10. Are you running out of processing power? If you are, consider converting the files to 48 or 44.1kHz. If not, why bother?
  11. I have a pair of A7s with a Sub 8, and I keep them on different connections from my Mackie "Big Knob" so I can turn the sub on and off at will. The A7s have plenty of low end 95% of the time, I'd say. I'll turn the sub on to make sure nothing weird is happening at the low-low end, but most of my mixing takes place with it turned off. It does sound really good once you take the time to dial it in, though. But my room needs more bass trapping (a LOT) and having the sub on tends to exaggerate the problems.
  12. They had an 18 year old friend make the purchase. This criminal may very well have done the same thing. The 18-year-old then sold or gave those guns to the younger kids, without the consent of their parents. At that point it rather ceases to be a legal transaction, no? If I buy a rifle, well and good. If I then sell that rifle to a felon, it's no longer a "legally-purchased" rifle. edit: man. I have GOT to start reading the whole thread before I reply. nothing to see here. move along, folks...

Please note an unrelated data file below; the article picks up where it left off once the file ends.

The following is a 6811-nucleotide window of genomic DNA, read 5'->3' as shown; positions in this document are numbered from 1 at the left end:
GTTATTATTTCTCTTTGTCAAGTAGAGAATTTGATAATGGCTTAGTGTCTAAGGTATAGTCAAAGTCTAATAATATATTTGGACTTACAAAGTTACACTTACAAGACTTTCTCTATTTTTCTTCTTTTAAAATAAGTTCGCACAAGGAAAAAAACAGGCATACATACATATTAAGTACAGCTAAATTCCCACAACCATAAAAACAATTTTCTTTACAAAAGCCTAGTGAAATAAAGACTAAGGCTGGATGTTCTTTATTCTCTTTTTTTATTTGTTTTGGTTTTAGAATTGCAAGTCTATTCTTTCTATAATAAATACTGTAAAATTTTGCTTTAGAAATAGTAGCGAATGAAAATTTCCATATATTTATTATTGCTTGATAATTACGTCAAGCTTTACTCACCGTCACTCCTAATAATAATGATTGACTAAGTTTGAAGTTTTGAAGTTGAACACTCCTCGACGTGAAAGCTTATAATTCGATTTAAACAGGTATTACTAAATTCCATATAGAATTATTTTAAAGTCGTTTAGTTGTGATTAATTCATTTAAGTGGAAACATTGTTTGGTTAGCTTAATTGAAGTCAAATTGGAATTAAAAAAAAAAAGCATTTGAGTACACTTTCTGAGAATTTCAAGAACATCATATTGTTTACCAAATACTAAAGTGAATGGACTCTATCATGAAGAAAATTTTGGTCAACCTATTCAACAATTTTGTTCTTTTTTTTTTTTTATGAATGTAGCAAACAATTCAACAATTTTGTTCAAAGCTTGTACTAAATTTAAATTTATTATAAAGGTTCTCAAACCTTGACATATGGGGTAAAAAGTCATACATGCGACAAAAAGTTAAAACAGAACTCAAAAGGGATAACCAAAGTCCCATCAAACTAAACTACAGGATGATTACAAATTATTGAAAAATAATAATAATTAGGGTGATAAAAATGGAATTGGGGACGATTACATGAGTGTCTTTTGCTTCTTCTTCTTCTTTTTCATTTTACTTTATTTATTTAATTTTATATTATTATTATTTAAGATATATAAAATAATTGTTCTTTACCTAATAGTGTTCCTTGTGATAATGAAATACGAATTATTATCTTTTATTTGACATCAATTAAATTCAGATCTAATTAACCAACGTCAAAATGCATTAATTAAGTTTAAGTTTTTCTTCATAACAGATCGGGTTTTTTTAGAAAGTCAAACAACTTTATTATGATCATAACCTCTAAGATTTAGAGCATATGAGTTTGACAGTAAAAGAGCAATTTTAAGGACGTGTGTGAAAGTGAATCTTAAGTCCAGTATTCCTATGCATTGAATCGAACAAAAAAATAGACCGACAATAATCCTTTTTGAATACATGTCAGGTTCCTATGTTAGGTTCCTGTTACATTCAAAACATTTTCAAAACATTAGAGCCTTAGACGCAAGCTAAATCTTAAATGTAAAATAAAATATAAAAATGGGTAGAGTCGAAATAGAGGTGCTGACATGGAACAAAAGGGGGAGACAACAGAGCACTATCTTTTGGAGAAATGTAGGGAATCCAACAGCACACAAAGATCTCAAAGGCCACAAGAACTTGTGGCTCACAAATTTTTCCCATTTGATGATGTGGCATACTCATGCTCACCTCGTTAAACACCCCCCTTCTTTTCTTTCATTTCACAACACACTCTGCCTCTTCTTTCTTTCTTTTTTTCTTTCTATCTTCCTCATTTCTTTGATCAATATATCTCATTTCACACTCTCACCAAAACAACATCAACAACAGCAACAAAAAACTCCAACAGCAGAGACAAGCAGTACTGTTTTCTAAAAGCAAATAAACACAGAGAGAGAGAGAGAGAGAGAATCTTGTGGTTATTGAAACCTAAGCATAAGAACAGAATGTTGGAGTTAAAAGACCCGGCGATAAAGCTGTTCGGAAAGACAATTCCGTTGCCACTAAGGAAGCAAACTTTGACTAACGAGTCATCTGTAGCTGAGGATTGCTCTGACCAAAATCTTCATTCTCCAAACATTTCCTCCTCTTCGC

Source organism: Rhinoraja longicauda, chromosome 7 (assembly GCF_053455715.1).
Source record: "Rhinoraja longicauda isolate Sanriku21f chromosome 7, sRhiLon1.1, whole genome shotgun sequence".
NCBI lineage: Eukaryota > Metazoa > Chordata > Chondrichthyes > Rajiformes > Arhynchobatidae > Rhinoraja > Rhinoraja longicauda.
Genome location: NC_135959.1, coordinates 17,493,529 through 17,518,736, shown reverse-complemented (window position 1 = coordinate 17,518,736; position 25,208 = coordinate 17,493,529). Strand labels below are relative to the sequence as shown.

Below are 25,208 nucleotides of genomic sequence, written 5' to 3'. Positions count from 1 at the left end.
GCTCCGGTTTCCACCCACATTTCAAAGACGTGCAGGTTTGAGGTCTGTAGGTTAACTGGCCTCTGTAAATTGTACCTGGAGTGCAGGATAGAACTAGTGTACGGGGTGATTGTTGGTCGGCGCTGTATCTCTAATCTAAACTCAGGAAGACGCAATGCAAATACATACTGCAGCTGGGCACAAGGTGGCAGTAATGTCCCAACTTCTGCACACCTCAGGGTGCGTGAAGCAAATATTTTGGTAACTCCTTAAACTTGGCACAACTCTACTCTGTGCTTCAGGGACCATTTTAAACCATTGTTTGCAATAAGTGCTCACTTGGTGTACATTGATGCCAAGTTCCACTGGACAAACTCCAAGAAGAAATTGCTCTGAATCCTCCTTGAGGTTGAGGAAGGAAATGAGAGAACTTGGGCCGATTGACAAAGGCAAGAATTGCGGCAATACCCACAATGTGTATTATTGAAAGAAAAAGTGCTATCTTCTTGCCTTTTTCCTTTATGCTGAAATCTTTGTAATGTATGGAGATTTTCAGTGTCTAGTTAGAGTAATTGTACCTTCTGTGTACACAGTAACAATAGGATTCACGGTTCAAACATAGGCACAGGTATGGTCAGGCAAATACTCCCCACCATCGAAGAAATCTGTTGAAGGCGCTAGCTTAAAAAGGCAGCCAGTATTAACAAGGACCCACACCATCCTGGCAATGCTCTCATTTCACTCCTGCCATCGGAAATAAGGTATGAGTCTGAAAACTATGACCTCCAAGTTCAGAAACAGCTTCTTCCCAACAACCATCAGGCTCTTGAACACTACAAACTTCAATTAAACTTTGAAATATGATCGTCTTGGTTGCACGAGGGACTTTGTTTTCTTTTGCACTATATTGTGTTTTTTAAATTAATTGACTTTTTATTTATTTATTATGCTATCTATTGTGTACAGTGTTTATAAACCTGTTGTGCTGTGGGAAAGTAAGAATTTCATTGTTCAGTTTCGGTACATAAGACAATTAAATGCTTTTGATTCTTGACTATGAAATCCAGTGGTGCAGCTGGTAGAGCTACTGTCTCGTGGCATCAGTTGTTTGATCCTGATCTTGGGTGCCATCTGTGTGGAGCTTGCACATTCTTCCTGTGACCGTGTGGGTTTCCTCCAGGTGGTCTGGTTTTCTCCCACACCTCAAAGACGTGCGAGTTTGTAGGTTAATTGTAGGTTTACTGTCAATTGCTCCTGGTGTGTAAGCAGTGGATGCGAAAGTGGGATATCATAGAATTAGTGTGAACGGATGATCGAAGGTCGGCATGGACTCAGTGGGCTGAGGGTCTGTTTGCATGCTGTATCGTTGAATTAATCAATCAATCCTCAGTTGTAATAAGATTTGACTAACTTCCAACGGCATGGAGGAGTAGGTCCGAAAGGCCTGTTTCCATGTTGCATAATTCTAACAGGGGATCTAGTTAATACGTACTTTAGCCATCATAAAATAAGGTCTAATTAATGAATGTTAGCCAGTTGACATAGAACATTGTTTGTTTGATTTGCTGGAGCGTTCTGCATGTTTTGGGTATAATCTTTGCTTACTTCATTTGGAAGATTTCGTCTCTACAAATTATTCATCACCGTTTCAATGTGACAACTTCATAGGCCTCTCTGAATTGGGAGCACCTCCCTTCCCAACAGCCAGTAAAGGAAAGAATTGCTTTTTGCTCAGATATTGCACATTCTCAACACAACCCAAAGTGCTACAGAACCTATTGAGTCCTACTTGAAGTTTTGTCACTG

13. At the risk of offending, that is such a frustrating cop out of an answer. :/ I promise you, it isn't as frustrating as someone comparing an apple to an orange as a method of deciding whether pears are better than bananas, which is essentially what you're doing here. Were you hitting the cymbal in exactly the same spot with exactly the same force and holding the stick exactly the same way on each take? Of course not. But each of these things can have exactly the sort of effect you were describing as the difference between these two "sample rates". Hit it harder, get a brighter ping with more ringing. Hit it a little higher toward the bell, get a bright sound with less ringing and lower volume. And so on and so forth. It's good that you hear a difference. I'm not arguing that there's no difference. But drawing a conclusion based on a test like this is a good way to fool oneself into believing something that may not be true.
  14. What differences exist would more likely be caused by the performances being different as opposed to the sample rates being different.
  15. Yeah, that seems to be the general consensus by most of us. Well, to an extent. With a properly-designed, well-implemented filter you don't really gain much by going to 96kHz. Even if I were going to use a higher sample rate (and I don't - I still use 44.1kHz) I'd still go with 88.2kHz as a maximum. That gets you WELL above the point at which a low-pass antialiasing filter should be fairly easily designed and built, aliasing should be reduced to the point that it essentially ceases to be a problem, and any objections over frequency response or fidelity at that point are just sheer bloody-mindedness. Any higher than that and you're just making it harder on your computer without gaining much of anything.